There was no shortage of cowgirls packin' iron in vintage advertising from the first half of the 20th century. Smart ad folks knew pretty gals attracted the fellows, and the image of a 'Little Miss Sure Shot' was attractive to both men and women.
Maybe that's why so many young women from that era took to outdoor sports like hunting and fishing. Plenty of country girls like mom -- who was born in Montana and grew up in Idaho -- had a first hand knowledge of firearms and how to use them.
|Mom (left) and little brother - Montana 1917|
Somewhere along the line dad had acquired a well broke-in Iver Johnson revolver known as a 'target-eight.' The darn thing was more or less a relic, but was still safe to shoot as long as you didn't mind the little burnt powder it spit out.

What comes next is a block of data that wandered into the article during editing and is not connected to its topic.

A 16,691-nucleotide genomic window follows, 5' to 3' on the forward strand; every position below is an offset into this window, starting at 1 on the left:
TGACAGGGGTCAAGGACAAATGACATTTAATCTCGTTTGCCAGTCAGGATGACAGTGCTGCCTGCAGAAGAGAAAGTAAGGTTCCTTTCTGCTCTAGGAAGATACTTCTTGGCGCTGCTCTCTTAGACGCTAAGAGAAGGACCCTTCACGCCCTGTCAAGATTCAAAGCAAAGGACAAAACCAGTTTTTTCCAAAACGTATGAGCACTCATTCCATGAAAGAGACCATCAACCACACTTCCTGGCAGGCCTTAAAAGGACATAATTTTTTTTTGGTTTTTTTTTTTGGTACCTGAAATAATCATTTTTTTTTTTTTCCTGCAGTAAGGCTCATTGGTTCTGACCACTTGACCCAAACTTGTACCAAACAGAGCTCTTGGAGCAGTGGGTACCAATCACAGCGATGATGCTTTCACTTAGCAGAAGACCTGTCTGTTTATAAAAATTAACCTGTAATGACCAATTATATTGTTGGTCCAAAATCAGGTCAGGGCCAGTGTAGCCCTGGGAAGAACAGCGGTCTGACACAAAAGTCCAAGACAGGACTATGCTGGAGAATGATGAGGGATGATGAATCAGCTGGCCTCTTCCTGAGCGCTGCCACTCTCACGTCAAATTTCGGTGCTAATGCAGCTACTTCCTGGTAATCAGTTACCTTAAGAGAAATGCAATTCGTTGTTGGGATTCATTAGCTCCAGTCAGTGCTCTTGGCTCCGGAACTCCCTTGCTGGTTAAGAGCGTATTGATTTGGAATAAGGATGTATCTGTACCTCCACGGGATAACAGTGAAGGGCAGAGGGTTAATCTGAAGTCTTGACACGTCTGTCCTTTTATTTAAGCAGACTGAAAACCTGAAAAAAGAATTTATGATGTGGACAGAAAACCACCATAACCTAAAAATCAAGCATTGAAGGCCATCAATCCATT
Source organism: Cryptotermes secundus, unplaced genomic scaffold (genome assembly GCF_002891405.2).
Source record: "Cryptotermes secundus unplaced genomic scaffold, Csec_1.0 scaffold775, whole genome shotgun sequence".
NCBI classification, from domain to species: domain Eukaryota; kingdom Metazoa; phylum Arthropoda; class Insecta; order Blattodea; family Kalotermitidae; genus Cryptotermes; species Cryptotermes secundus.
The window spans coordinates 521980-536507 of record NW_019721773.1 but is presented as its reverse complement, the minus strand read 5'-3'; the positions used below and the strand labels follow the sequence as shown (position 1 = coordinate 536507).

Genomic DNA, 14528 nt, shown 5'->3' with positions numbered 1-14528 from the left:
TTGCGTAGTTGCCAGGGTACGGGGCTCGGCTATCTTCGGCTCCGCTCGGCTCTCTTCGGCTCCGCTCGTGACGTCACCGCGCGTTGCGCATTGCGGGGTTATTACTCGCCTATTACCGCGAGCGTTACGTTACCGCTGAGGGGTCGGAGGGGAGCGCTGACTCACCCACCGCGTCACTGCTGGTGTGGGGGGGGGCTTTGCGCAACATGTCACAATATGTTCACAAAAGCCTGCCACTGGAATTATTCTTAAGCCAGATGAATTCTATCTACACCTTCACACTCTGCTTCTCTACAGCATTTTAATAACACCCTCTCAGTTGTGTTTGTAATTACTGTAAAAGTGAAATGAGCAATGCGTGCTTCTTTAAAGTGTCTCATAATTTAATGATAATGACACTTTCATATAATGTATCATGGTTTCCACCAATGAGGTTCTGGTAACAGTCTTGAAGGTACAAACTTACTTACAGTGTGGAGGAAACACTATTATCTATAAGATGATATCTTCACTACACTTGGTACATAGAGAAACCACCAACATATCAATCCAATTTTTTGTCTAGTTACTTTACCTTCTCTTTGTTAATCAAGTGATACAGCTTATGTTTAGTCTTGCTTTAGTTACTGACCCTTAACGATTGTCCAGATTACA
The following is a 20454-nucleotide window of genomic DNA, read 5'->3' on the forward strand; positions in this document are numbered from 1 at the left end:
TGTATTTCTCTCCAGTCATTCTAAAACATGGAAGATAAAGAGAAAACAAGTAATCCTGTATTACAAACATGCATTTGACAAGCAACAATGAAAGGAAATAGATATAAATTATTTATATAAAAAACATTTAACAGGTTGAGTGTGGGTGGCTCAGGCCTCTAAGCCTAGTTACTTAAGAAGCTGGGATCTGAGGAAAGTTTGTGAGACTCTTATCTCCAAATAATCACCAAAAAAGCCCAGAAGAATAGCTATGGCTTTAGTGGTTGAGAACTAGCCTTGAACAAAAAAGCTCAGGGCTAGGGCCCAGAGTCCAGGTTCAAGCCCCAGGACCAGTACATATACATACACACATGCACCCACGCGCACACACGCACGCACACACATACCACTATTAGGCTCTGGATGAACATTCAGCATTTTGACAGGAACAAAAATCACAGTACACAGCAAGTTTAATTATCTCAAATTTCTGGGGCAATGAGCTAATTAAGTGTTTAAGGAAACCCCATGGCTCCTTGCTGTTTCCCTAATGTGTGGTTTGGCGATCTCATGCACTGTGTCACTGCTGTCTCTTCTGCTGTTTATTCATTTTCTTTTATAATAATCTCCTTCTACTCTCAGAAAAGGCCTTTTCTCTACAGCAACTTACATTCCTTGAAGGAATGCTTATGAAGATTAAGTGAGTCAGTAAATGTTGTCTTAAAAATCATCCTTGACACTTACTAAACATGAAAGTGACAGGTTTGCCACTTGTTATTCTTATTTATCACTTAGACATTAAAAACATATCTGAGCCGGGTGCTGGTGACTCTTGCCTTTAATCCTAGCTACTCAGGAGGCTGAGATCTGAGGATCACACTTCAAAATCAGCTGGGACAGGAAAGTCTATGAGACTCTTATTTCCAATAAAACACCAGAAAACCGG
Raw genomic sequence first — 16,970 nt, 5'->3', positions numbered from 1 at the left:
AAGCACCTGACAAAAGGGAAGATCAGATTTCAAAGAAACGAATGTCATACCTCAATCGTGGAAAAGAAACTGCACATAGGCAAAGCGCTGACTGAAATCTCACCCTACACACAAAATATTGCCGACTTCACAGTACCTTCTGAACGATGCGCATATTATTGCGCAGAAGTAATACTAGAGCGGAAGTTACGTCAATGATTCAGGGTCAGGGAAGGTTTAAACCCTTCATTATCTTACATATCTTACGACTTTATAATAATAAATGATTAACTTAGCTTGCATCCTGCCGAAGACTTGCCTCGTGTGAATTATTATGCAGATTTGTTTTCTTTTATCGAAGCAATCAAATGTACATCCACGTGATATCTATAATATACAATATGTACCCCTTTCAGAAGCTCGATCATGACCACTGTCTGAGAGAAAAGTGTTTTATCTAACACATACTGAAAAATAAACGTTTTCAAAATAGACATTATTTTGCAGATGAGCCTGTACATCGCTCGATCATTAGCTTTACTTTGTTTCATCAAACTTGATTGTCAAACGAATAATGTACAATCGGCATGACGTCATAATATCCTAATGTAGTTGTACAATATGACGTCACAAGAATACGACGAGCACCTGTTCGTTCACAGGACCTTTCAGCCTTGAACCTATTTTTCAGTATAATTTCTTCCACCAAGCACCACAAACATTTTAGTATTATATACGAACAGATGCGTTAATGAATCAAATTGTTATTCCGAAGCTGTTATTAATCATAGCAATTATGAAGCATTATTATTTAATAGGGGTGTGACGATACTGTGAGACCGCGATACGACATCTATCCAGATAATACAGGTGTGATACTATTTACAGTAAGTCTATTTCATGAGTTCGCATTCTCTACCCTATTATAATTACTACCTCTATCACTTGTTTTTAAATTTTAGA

Dad's Iver Johnson was an eight-shot .22 rim fire revolver that was actually pretty accurate up to 50 feet or so.
When we lived in Oakhurst, California during the late 1950s we spent plenty of summer evenings plinking at targets on a cut bank next to our pump house.
There was never a question in anybody's mind -- mom was always the undisputed champion marksman of every family shooting match.